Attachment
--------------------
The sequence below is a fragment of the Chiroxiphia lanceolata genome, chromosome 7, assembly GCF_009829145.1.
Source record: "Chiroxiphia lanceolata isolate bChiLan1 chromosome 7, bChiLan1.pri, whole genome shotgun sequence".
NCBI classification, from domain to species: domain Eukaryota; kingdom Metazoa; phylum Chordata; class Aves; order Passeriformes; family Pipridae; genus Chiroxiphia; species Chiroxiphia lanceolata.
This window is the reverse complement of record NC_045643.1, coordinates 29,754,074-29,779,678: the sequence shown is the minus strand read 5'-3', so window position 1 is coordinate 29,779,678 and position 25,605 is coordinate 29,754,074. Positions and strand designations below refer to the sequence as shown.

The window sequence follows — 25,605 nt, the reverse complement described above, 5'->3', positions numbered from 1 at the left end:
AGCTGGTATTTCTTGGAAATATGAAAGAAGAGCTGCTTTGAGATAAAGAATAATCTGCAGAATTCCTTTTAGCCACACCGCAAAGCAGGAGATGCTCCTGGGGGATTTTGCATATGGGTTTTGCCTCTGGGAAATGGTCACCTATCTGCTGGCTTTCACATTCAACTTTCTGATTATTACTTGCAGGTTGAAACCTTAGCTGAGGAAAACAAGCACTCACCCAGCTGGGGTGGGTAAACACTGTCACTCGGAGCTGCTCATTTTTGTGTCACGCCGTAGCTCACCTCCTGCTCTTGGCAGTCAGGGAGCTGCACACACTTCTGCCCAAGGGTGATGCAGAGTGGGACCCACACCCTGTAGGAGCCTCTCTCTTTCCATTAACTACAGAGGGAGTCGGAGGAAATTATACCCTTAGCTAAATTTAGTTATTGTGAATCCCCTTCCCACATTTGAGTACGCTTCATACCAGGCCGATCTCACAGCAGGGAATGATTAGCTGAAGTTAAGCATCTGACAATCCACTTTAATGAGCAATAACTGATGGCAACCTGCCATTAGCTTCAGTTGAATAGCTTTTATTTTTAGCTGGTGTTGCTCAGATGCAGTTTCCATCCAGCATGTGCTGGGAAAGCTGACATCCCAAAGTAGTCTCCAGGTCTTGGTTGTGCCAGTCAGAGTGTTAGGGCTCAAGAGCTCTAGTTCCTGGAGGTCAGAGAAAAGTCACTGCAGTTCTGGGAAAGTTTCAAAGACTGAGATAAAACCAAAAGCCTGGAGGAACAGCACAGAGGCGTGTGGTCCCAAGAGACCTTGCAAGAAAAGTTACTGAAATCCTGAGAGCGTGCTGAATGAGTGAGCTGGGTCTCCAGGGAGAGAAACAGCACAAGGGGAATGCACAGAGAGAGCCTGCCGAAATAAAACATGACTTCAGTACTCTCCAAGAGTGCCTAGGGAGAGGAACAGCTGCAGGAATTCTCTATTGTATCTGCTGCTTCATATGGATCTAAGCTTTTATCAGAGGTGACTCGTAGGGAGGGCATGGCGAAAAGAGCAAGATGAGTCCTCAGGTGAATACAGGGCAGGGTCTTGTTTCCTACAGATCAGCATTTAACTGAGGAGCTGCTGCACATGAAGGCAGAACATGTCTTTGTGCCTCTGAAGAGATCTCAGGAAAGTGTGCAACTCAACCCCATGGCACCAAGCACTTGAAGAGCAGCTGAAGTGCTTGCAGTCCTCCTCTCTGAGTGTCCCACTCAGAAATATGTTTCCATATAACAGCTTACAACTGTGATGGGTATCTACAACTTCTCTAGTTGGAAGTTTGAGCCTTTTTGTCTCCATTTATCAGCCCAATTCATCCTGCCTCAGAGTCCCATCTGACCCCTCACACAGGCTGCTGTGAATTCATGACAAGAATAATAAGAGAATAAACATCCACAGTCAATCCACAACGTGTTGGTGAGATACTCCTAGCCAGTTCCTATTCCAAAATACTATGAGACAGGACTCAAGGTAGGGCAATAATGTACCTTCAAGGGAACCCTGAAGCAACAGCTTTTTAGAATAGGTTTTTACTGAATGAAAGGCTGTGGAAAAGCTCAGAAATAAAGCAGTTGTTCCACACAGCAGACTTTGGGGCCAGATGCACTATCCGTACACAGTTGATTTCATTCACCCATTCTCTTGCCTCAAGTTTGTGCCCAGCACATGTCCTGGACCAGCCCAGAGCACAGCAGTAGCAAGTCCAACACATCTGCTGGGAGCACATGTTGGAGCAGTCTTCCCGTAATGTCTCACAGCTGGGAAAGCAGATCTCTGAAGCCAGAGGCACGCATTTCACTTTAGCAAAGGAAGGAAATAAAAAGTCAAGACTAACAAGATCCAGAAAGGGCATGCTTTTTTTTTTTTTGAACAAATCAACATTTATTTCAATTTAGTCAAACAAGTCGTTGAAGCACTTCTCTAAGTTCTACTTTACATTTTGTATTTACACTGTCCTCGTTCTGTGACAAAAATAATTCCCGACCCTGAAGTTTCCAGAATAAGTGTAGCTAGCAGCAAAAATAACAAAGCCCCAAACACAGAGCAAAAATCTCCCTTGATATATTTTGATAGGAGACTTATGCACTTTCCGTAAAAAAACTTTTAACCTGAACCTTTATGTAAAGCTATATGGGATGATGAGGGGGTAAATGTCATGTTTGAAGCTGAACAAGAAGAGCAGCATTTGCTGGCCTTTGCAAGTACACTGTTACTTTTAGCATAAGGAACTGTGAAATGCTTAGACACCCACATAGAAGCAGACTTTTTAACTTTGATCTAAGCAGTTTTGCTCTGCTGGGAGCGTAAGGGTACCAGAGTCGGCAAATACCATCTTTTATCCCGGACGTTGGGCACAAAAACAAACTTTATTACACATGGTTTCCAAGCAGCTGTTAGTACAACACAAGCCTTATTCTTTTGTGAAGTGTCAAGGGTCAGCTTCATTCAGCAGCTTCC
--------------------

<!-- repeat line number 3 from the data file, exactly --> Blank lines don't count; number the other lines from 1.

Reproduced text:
NCBI classification, from domain to species: domain Eukaryota; kingdom Metazoa; phylum Chordata; class Aves; order Passeriformes; family Pipridae; genus Chiroxiphia; species Chiroxiphia lanceolata.